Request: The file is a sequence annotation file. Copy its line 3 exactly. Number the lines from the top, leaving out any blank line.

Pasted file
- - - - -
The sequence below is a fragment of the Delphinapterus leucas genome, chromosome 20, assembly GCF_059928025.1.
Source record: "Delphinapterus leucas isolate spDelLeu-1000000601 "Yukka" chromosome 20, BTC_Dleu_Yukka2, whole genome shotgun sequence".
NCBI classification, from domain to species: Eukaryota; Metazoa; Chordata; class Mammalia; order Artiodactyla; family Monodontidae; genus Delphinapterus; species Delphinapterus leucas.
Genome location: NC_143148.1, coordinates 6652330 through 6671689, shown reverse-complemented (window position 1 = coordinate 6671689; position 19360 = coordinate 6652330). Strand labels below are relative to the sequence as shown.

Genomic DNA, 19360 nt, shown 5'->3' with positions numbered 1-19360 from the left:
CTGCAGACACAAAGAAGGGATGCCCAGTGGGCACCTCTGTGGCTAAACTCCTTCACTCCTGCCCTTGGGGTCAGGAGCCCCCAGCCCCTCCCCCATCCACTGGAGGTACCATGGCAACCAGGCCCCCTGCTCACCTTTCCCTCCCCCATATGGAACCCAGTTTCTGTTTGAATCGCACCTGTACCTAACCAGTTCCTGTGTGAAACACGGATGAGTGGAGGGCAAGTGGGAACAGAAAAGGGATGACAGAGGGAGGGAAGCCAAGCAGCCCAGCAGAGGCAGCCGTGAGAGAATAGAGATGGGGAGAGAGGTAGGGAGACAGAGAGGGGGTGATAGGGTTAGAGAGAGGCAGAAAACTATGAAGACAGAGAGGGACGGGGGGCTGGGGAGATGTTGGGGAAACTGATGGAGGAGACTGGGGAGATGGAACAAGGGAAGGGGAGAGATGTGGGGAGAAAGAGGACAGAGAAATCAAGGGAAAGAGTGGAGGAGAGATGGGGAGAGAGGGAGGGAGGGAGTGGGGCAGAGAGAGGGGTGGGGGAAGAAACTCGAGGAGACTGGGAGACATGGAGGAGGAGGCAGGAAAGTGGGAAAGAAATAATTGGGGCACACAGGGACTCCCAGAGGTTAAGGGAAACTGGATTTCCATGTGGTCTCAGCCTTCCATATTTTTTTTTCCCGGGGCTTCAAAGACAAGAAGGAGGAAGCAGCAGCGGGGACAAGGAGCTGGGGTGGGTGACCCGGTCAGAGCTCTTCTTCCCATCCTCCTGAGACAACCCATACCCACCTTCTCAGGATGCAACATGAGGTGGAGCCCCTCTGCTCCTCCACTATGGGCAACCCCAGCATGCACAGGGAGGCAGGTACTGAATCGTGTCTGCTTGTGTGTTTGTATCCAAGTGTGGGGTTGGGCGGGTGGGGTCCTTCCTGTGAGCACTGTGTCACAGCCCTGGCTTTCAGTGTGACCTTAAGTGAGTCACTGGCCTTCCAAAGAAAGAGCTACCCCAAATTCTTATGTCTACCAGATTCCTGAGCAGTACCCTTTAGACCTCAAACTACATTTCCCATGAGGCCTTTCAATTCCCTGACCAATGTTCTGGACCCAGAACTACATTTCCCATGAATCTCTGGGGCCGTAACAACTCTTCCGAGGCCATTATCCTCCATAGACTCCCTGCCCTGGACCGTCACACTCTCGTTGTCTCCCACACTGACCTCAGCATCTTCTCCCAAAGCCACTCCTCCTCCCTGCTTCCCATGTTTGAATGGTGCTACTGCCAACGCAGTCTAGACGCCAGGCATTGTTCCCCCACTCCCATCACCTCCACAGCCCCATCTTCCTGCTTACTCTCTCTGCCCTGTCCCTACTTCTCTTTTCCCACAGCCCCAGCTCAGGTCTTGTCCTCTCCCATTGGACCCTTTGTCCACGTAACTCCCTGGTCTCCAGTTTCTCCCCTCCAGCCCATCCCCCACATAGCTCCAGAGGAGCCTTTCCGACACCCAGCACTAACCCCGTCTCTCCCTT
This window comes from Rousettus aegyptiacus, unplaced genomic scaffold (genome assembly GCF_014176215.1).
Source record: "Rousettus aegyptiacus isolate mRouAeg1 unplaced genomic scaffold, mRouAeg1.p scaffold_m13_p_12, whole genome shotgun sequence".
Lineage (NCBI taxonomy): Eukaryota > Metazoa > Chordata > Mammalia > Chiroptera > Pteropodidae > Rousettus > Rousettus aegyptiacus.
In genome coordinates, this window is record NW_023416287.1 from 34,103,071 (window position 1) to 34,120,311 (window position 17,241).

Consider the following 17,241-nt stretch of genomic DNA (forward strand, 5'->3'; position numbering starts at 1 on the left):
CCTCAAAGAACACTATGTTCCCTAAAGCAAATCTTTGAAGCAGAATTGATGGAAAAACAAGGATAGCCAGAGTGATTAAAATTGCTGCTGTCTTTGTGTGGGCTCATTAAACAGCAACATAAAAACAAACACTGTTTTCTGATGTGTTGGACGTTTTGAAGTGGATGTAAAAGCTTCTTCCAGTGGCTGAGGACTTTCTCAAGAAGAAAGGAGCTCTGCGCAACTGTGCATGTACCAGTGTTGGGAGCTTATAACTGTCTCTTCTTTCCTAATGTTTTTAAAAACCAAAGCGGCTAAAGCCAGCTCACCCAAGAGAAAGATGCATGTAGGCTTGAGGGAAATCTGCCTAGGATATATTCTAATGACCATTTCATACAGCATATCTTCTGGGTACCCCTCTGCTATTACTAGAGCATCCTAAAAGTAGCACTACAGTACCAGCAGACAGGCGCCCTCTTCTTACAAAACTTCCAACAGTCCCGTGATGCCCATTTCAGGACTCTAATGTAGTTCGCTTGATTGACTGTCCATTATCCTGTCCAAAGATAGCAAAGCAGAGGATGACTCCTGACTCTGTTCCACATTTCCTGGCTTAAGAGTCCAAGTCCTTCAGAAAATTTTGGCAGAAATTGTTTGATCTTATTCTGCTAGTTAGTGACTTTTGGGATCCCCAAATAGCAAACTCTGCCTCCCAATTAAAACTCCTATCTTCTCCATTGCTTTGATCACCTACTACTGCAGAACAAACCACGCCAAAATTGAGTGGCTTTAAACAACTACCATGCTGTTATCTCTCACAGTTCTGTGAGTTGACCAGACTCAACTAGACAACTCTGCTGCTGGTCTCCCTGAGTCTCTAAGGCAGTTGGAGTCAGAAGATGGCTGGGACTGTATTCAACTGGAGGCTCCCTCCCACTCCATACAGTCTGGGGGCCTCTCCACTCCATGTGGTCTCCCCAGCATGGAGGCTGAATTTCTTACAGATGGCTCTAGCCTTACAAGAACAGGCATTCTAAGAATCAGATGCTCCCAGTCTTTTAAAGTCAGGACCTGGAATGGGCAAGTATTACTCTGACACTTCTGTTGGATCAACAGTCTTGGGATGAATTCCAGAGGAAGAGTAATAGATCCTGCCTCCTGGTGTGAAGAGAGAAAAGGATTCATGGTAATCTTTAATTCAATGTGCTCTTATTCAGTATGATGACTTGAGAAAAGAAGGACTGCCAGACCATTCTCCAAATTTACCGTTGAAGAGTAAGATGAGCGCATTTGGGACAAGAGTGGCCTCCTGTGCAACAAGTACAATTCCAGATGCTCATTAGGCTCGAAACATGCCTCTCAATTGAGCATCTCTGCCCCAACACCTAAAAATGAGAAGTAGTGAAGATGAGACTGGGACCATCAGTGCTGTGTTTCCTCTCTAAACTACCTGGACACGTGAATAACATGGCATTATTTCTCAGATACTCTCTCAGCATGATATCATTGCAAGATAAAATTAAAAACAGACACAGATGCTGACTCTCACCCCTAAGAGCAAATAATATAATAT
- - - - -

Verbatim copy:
NCBI classification, from domain to species: Eukaryota; Metazoa; Chordata; class Mammalia; order Artiodactyla; family Monodontidae; genus Delphinapterus; species Delphinapterus leucas.